Most writing consists almost entirely of clauses. Good writing will connect, relate and contrast these clauses, so that the transition from one to the next appears seamless. Ultimately, however, each clause must, at the very least, name a subject and describe an action performed by or on that subject, and must place this action in time. Although the nature of the clause may seem technical, an understanding of it and its inner workings is vital to a broad and practical understanding of language. Knowing where one clause finishes and the next one begins will help you to write clearer, more concise sentences, and to link your ideas through conjugation and punctuation.
What is a Clause?
A clause is a group of related words that contain a subject and a predicate. The subject is the thing that is named in a clause that either performs or is acted on by the verb. The predicate is everything else, which will at the very least contain a verb. ‘I am’ is a clause because it has a subject ‘I’ performing the verb ‘am’. The final basic characteristic of a clause is that the verb must be finite, which means that the action being described is set in time—either the past, present or future; this is called tense.
This simple clause describes Sam, the subject, performing the verb ‘ran’ in the past tense.
This is not a clause because the verb ‘running’ is a present participle and fails to set the action in time.
Objects and Modifiers
The first example above is a very simple form of a clause. More often than not, they will be more complicated. There are two other elements that will commonly appear in a clause. They are objects and modifiers.
In the case of a clause that uses an intransitive verb, which means that the subject is transferring an action onto something or someone else, the clause will need an object.
Sam ran into Dylan.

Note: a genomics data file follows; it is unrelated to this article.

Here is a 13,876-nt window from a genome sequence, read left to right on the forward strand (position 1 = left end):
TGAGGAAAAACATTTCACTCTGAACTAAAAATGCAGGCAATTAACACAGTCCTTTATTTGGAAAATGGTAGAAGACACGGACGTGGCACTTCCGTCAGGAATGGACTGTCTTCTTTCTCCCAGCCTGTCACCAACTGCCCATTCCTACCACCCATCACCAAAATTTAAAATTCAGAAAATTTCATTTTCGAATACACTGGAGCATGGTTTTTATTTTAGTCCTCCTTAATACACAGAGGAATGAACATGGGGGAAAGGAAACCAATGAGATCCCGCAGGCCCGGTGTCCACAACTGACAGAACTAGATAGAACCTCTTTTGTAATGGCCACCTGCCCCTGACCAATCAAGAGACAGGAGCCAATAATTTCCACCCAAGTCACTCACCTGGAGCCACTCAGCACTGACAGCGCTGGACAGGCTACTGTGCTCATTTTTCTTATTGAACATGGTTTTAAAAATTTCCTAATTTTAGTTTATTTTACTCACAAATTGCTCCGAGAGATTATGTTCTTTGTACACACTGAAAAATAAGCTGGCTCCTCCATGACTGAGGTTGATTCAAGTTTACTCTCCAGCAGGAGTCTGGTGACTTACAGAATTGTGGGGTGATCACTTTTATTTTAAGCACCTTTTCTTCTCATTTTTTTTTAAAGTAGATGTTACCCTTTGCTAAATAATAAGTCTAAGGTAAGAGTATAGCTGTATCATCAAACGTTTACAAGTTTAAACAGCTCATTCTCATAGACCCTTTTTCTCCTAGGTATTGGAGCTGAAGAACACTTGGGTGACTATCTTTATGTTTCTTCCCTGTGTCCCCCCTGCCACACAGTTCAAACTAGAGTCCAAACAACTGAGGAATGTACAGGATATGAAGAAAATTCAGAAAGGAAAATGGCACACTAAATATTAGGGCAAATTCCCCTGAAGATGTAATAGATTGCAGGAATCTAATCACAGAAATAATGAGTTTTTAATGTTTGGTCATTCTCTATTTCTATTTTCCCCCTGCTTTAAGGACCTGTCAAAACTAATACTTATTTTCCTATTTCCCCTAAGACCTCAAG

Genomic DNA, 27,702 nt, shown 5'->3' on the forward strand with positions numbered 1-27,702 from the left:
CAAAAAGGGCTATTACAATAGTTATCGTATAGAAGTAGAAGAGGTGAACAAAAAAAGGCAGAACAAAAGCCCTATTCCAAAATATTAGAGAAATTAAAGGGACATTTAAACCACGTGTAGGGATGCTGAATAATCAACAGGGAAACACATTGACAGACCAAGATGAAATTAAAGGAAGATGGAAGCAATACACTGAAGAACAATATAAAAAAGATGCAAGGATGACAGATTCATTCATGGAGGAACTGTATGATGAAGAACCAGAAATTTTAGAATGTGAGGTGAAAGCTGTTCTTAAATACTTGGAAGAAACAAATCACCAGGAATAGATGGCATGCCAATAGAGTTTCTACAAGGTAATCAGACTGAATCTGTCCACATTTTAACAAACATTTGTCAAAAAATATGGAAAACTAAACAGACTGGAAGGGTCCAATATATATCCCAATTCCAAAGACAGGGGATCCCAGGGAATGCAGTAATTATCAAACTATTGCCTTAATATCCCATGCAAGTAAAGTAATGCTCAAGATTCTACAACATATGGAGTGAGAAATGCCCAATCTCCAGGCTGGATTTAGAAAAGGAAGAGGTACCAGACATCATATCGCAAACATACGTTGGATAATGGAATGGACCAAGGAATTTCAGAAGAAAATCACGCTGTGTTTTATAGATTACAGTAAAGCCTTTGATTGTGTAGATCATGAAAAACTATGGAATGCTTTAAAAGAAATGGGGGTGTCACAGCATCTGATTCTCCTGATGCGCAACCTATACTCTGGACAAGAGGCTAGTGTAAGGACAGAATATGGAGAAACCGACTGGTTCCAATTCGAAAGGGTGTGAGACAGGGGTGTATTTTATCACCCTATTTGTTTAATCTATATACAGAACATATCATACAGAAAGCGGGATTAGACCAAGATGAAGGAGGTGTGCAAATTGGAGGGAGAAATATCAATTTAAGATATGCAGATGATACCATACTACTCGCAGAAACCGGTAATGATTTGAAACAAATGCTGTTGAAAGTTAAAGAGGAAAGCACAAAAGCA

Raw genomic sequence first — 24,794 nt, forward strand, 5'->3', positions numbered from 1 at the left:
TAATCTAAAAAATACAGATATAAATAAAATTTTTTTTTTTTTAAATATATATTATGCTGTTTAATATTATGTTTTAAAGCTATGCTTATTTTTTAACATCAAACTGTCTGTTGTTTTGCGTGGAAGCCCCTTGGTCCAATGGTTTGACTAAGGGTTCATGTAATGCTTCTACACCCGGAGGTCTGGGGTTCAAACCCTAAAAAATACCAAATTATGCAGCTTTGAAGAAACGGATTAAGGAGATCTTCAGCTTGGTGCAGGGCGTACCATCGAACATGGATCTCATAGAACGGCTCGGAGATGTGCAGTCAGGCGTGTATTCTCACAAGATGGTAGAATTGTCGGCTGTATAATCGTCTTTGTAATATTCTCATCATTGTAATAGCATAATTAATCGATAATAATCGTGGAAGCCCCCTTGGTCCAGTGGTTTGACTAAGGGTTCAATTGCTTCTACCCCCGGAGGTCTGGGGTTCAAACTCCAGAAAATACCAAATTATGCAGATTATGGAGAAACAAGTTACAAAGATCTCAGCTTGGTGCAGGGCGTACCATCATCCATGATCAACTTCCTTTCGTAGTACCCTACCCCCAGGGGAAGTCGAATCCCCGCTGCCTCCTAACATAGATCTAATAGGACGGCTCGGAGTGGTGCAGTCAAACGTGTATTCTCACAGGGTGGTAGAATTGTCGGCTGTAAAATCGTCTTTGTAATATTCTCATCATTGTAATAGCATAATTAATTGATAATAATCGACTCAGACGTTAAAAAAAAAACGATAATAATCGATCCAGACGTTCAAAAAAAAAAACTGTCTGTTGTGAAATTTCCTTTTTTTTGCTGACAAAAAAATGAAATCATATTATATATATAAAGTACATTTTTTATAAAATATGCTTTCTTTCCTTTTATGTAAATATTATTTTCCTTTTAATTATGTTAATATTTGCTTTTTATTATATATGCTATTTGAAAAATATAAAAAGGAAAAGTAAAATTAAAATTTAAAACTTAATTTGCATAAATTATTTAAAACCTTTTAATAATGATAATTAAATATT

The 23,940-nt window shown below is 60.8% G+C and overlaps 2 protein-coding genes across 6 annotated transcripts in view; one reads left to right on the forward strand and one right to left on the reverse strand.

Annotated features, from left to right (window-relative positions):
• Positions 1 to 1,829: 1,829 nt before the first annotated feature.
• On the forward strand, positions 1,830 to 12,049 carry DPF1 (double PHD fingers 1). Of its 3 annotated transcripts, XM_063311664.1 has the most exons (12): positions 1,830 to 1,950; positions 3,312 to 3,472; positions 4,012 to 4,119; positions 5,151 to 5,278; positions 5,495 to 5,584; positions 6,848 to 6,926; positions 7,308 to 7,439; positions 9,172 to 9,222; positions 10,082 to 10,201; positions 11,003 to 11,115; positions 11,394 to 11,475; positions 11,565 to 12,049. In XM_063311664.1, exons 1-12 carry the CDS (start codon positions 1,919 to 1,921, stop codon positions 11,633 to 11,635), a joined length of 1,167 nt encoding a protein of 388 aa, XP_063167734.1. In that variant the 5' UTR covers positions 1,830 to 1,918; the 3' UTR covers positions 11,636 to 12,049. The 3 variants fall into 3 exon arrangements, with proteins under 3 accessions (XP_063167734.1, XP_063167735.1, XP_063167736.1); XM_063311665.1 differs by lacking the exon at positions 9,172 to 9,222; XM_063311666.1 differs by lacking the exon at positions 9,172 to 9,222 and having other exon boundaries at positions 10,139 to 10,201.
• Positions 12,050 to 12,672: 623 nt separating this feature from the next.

In this instance, the subject, Sam, has performed the verbal phrase ‘ran into’ on to Dylan, the object.
Modifiers are the adjectives and adverbs that are used to modify the subject, objects or verbs in a clause.
Early this morning, Sam ran into young Dylan.
In this example, the subject-verb-object form has not changed, but the prepositional phrase ‘early this morning’ and the adjective ‘young’ have been added as modifiers, adding information and detail to the clause.
Again, the examples used here are simple. Often clauses become far more complex, but understanding the dynamics of these simple examples will help you to identify the key players when they appear in your own reading and writing.
Independent and Dependent Clauses
In academic writing, every sentence must contain at least one clause; however, many sentences will contain more than one. There are several ways in which two clauses can be joined together, for example, through conjugations or punctuation. Another method for joining clauses is by subordinating one to the other. By adding a subordinating word or phrase at the beginning of a clause, the clause in question loses its independence and requires another independent or main clause to complete the sentence.
Although Sam was tired, he got up very early.
The first clause has been subordinated to the second by the word ‘although’. Notice that if you were to remove that word, you would have an independent clause. It is also important to note that the second or main clause can stand alone as an independent clause. If we remove the subordinating word and replace the comma with a full stop, this sentence becomes two independent clauses.
Sam was tired. He got up very early.
However, here the continuity is broken and the emphasis of Sam’s getting up despite his tiredness is lost. This is where subordinating one clause to another becomes useful.
These are the very basic properties of the clause. The easiest way to learn to spot the key players is practice. By deconstructing clauses and sentences as you read, the process will become increasingly intuitive and will advance your understanding of language, and your ability to use it.